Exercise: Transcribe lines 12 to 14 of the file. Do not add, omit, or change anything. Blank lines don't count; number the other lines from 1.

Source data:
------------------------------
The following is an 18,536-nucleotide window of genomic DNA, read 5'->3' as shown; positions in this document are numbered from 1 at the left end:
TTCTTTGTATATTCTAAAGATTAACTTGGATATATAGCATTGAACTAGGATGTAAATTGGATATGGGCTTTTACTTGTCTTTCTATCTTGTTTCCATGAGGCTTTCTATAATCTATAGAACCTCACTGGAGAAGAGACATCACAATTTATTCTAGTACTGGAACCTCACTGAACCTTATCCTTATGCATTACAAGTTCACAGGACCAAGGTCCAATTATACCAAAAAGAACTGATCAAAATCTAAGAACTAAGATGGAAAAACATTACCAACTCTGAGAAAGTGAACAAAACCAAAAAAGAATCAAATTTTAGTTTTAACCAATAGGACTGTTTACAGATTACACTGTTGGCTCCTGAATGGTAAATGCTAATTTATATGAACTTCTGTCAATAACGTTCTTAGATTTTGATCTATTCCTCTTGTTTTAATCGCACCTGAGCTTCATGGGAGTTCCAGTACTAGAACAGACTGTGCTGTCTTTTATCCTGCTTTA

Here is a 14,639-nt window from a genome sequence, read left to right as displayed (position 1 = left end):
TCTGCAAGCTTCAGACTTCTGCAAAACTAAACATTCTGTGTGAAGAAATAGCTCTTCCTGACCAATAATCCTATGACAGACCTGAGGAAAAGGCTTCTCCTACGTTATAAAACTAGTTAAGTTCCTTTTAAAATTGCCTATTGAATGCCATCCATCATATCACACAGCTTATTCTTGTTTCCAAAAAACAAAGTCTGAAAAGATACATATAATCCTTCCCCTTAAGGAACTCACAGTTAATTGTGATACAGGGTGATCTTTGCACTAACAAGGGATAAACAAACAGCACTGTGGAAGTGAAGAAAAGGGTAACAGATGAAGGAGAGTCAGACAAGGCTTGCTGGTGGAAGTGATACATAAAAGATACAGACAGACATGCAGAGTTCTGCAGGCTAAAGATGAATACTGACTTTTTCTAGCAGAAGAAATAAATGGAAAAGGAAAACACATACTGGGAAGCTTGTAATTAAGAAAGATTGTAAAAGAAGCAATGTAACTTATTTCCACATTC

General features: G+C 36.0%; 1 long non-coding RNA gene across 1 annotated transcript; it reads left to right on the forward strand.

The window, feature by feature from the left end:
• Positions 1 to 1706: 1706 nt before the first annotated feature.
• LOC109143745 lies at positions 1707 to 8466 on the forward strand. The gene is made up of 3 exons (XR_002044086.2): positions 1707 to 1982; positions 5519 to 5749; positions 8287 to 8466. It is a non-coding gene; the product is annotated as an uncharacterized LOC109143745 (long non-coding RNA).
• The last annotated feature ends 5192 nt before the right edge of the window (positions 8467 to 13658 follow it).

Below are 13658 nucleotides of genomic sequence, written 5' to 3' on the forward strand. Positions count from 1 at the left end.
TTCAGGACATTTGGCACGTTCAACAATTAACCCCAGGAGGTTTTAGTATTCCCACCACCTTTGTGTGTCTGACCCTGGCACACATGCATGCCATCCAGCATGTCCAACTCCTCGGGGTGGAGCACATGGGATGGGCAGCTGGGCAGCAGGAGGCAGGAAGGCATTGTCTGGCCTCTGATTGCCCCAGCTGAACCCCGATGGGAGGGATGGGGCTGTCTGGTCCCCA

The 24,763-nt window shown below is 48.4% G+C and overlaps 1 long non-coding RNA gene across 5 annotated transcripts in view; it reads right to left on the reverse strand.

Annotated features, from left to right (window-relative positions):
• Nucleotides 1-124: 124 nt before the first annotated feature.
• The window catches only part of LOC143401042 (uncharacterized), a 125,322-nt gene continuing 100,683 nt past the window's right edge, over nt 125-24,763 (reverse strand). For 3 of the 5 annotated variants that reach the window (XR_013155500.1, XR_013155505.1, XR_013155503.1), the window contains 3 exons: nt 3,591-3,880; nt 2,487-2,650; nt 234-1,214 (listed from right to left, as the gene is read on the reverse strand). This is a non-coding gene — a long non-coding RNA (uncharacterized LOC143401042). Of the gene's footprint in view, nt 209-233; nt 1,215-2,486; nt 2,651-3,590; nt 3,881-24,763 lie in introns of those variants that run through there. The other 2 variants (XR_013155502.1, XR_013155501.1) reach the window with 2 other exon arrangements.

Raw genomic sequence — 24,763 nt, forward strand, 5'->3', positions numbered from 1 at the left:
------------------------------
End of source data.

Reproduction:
The 24,763-nt window shown below is 48.4% G+C and overlaps 1 long non-coding RNA gene across 5 annotated transcripts in view; it reads right to left on the reverse strand.

Annotated features, from left to right (window-relative positions):
• Nucleotides 1-124: 124 nt before the first annotated feature.